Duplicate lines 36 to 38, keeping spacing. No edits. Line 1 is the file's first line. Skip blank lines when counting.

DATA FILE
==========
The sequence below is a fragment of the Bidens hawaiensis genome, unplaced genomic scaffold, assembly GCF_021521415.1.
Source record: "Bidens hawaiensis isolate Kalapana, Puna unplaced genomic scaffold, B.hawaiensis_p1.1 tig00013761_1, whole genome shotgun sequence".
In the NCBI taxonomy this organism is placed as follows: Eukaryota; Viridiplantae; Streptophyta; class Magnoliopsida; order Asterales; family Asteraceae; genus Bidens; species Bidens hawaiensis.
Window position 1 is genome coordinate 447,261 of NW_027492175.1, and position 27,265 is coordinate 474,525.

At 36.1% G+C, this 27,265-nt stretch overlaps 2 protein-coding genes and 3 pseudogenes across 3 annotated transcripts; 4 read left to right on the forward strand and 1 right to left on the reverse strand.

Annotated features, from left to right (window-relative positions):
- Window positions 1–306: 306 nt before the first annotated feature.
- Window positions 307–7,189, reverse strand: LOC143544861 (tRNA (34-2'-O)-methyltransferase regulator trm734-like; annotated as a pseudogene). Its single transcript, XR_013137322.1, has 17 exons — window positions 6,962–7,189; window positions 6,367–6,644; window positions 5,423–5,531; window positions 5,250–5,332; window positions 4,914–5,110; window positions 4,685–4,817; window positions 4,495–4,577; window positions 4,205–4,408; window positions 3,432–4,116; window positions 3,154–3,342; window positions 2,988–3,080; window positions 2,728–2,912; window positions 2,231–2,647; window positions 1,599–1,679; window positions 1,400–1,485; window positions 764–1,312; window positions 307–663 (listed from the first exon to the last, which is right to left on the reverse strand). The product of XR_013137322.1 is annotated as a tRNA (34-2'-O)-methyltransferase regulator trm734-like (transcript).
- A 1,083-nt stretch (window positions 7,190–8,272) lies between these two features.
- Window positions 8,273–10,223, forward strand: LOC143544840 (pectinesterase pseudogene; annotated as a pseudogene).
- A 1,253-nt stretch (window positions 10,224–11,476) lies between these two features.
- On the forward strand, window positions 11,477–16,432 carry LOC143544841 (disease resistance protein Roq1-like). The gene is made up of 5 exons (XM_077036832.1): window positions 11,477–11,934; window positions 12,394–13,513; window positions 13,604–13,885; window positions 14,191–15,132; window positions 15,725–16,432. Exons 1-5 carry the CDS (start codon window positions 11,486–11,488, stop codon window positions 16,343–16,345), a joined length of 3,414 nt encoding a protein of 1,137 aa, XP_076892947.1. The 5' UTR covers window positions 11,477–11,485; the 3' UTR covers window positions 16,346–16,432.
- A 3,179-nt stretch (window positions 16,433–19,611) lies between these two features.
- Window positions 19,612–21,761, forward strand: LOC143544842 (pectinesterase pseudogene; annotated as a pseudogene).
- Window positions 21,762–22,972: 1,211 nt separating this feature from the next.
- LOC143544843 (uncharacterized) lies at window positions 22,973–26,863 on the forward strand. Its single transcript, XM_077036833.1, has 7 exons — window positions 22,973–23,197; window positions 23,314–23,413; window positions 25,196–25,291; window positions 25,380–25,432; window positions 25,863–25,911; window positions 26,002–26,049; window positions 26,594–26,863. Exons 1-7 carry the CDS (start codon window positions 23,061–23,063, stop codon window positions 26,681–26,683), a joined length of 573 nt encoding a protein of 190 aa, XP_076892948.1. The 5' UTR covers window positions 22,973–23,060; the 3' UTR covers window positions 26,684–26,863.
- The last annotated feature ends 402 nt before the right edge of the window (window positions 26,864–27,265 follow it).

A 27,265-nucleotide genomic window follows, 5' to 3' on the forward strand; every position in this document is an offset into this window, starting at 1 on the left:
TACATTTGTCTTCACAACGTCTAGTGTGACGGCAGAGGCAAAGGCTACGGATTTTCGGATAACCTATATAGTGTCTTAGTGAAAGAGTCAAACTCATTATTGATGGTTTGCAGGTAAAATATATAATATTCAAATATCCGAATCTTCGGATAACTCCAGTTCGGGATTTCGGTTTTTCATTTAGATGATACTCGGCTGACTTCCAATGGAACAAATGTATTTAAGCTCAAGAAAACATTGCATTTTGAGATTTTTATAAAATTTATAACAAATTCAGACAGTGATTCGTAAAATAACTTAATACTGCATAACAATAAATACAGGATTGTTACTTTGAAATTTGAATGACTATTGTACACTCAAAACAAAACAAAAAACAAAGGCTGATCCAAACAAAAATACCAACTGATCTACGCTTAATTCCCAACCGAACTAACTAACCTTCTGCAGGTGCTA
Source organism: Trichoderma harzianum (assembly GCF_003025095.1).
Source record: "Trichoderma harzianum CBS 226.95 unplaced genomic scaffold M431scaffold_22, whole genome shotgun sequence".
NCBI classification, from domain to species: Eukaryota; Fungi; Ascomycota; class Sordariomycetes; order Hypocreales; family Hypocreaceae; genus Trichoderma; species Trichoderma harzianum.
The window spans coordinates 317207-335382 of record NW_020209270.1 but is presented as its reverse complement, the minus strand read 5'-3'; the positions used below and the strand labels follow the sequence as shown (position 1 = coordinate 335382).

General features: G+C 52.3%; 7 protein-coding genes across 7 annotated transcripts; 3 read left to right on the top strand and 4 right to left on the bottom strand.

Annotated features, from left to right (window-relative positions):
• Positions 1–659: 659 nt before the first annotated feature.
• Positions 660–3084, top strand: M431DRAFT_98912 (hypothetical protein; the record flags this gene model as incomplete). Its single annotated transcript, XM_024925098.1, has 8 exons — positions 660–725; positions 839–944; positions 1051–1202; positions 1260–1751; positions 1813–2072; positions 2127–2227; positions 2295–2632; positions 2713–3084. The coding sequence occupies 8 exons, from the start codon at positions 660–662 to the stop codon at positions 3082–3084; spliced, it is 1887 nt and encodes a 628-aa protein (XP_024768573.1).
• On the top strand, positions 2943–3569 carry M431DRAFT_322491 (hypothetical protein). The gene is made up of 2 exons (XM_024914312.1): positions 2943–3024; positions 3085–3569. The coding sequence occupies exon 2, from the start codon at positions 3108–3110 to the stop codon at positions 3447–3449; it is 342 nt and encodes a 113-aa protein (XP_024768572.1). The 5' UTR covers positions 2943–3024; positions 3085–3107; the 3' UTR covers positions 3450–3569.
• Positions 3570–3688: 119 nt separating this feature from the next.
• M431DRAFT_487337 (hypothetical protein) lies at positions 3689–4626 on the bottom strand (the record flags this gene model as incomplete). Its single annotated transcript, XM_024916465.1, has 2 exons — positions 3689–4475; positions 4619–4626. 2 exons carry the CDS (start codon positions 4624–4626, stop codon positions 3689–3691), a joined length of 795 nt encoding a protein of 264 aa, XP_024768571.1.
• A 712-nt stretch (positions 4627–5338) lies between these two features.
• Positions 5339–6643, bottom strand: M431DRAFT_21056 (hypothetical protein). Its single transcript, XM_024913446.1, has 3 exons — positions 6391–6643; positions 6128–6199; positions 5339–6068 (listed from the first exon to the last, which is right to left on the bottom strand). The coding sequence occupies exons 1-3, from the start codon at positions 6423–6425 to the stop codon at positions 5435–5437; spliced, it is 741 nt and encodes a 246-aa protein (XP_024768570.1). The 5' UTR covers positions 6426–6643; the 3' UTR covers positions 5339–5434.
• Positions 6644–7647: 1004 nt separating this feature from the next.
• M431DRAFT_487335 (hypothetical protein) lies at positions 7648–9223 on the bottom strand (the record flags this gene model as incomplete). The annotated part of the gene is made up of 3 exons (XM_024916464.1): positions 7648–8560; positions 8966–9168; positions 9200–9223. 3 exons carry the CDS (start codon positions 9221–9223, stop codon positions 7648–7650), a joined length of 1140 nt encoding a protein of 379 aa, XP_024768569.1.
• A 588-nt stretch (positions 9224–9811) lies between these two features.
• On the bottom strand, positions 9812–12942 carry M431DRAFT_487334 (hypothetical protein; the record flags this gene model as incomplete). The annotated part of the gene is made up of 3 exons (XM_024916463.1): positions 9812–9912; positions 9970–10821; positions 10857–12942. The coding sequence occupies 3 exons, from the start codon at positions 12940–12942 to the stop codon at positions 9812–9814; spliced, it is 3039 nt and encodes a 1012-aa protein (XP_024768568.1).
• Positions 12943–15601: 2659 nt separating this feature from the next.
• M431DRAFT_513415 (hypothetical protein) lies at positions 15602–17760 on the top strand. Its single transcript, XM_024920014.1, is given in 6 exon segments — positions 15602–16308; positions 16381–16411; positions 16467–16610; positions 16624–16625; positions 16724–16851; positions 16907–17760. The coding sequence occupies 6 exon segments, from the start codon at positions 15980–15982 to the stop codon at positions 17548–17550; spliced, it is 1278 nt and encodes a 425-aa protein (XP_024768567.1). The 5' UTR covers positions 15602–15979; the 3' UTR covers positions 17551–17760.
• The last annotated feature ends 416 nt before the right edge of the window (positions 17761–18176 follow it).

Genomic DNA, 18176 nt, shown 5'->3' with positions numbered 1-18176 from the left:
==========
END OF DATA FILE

• On the bottom strand, positions 9812–12942 carry M431DRAFT_487334 (hypothetical protein; the record flags this gene model as incomplete). The annotated part of the gene is made up of 3 exons (XM_024916463.1): positions 9812–9912; positions 9970–10821; positions 10857–12942. The coding sequence occupies 3 exons, from the start codon at positions 12940–12942 to the stop codon at positions 9812–9814; spliced, it is 3039 nt and encodes a 1012-aa protein (XP_024768568.1).
• Positions 12943–15601: 2659 nt separating this feature from the next.
• M431DRAFT_513415 (hypothetical protein) lies at positions 15602–17760 on the top strand. Its single transcript, XM_024920014.1, is given in 6 exon segments — positions 15602–16308; positions 16381–16411; positions 16467–16610; positions 16624–16625; positions 16724–16851; positions 16907–17760. The coding sequence occupies 6 exon segments, from the start codon at positions 15980–15982 to the stop codon at positions 17548–17550; spliced, it is 1278 nt and encodes a 425-aa protein (XP_024768567.1). The 5' UTR covers positions 15602–15979; the 3' UTR covers positions 17551–17760.